I can think of a few things that may give you direction:
Your first problem is to identify the audience, and with it, the exact goal of the aesthetic design. Why does your client wants something futuristic? What is the client trying to accomplish? Who is the audience --who does he want to impress? Could it be potential users (i.e., to sell to them or to recruit them)? Superiors? Visiting dignitaries? The client him/herself? That will give you direction on both the aesthetic style to pursue and how to mesh it with usability. For example, it doesn’t matter if you think it’s cheesy. What matters is if the audience thinks it’s cheesy. If the users aren’t the audience, then you only have to avoid them reacting negatively to the aesthetic. Beyond that, they probably don’t care. You can research and test how the audience and users react.
As for usability, depending on who your audience is, there’s a good chance that it gets only a brief, superficial exposure to the app. After a short period, the audience has moved on to look at something else other than the app (e.g., the demo is over). Even if the audience is the users, its members may soon be so engrossed in reading and/or using the app, they’re no longer noticing the aesthetic anymore –they’ll be attending to the content, not its form.
If you only have to concern yourself with the first brief exposure to the audience, then you can achieve the aesthetic without compromising usability pretty easily, because the most extreme graphic design would need to appear only when the app first starts –maybe on the dashboard/home page, or perhaps just on the splash screen. Beyond that, the “futuristic” design is confined to mostly color, shape, and font choice that’s subtly reminds the viewer of the strongest images in the beginning. Things like subtle color choices (e.g., choosing dark green versus black font) will have little impact on usability except under the most extreme use conditions.
Don’t Look Futuristic. Look Like the Future
Once you identified the audience, you need to arrive at the specific aesthetic design. Your problem may be that in drawing inspiration from movies and computer games, you’re imitating a fictional vision of the future. By imitating something make-believe, your app looks make-believe –the audience associates the aesthetic with something trivial, not a dead-serious application to be used all day. That may be why it looks cheesy.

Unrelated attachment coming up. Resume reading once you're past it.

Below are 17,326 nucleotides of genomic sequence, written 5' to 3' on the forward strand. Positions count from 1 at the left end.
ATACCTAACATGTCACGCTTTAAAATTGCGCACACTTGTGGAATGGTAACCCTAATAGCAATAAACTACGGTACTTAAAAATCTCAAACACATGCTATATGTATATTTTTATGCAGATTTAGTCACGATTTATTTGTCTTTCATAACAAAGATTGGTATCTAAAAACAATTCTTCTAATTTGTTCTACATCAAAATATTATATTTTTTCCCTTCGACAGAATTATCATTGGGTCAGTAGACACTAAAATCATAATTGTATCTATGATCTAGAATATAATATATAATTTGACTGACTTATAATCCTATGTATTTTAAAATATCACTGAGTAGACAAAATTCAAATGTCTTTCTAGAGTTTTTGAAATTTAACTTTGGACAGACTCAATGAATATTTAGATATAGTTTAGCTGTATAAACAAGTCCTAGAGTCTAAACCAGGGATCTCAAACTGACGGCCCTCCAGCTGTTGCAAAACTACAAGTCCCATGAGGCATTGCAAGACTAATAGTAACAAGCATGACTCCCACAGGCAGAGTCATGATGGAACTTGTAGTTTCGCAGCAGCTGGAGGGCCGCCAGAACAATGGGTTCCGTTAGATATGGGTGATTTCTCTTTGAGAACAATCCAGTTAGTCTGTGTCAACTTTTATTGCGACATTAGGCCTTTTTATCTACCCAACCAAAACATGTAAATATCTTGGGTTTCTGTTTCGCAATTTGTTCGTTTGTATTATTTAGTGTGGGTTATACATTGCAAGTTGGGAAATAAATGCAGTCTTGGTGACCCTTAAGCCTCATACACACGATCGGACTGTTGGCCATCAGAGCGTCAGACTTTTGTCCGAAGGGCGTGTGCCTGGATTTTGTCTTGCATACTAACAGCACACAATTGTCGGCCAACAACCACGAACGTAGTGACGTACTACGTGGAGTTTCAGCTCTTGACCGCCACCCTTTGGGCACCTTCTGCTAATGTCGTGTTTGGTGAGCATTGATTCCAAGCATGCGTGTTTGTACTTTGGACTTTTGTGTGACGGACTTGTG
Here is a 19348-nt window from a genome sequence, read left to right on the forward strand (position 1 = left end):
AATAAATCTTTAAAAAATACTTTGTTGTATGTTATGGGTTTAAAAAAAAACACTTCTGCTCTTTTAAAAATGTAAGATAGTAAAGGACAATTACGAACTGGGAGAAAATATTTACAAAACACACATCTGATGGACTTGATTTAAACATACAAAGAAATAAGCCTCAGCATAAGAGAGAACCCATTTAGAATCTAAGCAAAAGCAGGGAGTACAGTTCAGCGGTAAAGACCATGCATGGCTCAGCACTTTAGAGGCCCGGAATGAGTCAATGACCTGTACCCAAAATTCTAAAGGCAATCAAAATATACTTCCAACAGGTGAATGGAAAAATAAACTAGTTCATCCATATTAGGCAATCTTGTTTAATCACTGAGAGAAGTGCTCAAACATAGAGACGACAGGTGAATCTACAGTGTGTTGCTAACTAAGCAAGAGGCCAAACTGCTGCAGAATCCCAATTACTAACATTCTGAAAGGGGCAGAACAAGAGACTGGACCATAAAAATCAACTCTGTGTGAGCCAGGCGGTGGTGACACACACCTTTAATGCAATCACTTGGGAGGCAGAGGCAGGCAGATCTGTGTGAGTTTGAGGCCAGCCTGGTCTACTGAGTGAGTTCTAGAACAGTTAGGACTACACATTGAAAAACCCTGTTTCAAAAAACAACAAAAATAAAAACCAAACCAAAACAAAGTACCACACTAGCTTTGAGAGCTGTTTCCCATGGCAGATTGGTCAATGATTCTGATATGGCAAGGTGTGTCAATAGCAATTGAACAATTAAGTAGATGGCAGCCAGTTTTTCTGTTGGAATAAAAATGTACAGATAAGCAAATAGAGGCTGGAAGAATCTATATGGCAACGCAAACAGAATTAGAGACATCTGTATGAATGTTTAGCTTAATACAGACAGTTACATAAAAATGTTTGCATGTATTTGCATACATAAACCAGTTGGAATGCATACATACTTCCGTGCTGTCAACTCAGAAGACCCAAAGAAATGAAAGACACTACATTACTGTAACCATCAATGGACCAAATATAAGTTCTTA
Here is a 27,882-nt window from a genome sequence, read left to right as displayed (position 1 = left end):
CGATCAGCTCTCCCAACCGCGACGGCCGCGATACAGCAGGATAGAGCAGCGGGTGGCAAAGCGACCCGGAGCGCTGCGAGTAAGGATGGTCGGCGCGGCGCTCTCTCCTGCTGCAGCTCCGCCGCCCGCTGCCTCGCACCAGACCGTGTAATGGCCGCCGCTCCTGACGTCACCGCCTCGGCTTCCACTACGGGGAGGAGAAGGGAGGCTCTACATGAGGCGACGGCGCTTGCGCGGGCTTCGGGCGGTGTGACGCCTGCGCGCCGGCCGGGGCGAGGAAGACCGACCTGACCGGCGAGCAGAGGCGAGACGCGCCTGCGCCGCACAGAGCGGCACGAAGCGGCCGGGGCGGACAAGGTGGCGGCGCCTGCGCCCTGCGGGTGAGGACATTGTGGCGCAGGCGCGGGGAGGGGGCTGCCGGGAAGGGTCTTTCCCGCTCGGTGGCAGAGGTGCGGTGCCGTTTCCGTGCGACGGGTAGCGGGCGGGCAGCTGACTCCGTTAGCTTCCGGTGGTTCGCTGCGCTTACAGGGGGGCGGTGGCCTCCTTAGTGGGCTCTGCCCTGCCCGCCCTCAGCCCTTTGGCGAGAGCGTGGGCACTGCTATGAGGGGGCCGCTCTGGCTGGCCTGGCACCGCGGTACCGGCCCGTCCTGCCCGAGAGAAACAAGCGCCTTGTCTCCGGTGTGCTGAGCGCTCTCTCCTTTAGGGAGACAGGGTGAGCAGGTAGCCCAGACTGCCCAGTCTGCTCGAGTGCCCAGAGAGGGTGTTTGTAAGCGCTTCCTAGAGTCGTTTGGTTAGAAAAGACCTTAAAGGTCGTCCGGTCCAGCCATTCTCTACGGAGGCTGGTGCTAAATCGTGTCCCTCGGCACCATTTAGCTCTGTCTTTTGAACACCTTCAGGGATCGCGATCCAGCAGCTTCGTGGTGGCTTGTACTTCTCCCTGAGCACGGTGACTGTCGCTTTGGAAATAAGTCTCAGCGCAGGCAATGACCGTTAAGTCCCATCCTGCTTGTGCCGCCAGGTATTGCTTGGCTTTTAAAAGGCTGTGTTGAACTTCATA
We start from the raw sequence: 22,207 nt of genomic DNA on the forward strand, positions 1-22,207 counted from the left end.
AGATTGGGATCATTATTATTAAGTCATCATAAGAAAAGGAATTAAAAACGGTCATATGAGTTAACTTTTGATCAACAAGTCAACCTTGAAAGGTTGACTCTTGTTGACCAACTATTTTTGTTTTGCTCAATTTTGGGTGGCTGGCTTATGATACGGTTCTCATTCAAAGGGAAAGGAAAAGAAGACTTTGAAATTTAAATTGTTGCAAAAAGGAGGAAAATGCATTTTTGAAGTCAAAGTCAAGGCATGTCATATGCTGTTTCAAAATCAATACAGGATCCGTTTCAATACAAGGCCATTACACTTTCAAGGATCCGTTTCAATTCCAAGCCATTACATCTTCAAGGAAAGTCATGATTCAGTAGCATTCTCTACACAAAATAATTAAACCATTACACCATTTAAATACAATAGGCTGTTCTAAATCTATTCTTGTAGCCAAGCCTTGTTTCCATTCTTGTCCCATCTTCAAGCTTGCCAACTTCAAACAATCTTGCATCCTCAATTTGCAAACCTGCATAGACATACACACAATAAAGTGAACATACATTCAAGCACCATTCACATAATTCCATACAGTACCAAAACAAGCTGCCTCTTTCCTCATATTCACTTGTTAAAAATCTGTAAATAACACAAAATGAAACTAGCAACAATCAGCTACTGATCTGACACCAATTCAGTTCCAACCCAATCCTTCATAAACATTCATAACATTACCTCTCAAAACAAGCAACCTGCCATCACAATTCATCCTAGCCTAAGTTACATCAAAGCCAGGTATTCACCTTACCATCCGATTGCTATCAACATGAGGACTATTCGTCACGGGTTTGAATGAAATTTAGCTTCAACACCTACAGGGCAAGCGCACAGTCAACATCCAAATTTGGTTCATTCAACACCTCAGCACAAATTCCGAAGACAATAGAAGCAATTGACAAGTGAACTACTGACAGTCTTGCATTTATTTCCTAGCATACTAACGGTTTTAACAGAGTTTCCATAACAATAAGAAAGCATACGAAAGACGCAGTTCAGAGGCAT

The solution is to look at real things for inspiration. What does your audience associate with the future? The F-35 fighter? The ISS? The Jaguar supercomputer? Exactly what you choose depends on what sort of future you want to convey. For example, is it the competitiveness of the F-35, or the cooperativeness of the ISS?
You probably want your aesthetic design to evoke the functional design of your source of inspiration. For example, your dividing lines in the app could resemble the stealth-enhancing zig-zag lines of the F-35 landing gear doors. You probably don’t want to copy the aesthetic design from something else, even something real (e.g., the mural on the Jaguar). Like making a Xerox of a Xerox, you’re not going to come off as fresh and solid as the original. You want to be original yourself. By definition, anything already out there isn’t the future.
Don’t Look Like the Future. Be the Future
Maybe this isn’t about aesthetics at all, but about creating a new way of interacting with the app. You say your users will be heavy users of the apps. That means it’s worthwhile for them to learn an innovative user interface if that interface provides superior performance once the user has learned it. Maybe what your client really wants is an innovative control, or interface idiom, or communication channel that makes the app better for your users.
Maybe you can make your users more productive with integrated voice-and-gesture interaction. Maybe you need to use stereophonic sound to orient the user to items in physical space. Maybe it’s time for a head-mounted display. The exact innovation will depend on your user’s tasks and the technology available to address their issues. Study the users’ tasks for problems to solve, and study the HCI literature and other technologies for possible solutions.
This is the other way to mesh usability and aesthetics, where improving usability with innovation is the aesthetic.